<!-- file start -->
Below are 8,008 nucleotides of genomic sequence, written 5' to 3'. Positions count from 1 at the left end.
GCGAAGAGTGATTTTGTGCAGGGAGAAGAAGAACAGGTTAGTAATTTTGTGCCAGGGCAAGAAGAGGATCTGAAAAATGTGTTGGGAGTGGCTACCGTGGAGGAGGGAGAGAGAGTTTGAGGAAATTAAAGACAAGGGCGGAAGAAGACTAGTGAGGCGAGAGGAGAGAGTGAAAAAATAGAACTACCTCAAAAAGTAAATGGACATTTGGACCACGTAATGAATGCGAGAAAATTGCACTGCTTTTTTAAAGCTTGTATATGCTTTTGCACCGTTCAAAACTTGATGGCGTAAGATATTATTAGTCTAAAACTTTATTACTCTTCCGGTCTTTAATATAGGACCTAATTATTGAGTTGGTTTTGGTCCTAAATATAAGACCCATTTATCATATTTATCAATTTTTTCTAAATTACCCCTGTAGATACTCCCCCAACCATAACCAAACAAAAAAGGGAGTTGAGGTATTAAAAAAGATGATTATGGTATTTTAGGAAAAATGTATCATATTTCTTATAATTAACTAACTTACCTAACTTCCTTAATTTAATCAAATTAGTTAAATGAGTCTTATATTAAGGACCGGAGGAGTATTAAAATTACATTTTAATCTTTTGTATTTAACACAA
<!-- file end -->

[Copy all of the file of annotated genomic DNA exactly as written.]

Below are 8,008 nucleotides of genomic sequence, written 5' to 3'. Positions count from 1 at the left end.
GCGAAGAGTGATTTTGTGCAGGGAGAAGAAGAACAGGTTAGTAATTTTGTGCCAGGGCAAGAAGAGGATCTGAAAAATGTGTTGGGAGTGGCTACCGTGGAGGAGGGAGAGAGAGTTTGAGGAAATTAAAGACAAGGGCGGAAGAAGACTAGTGAGGCGAGAGGAGAGAGTGAAAAAATAGAACTACCTCAAAAAGTAAATGGACATTTGGACCACGTAATGAATGCGAGAAAATTGCACTGCTTTTTTAAAGCTTGTATATGCTTTTGCACCGTTCAAAACTTGATGGCGTAAGATATTATTAGTCTAAAACTTTATTACTCTTCCGGTCTTTAATATAGGACCTAATTATTGAGTTGGTTTTGGTCCTAAATATAAGACCCATTTATCATATTTATCAATTTTTTCTAAATTACCCCTGTAGATACTCCCCCAACCATAACCAAACAAAAAAGGGAGTTGAGGTATTAAAAAAGATGATTATGGTATTTTAGGAAAAATGTATCATATTTCTTATAATTAACTAACTTACCTAACTTCCTTAATTTAATCAAATTAGTTAAATGAGTCTTATATTAAGGACCGGAGGAGTATTAAAATTACATTTTAATCTTTTGTATTTAACACAA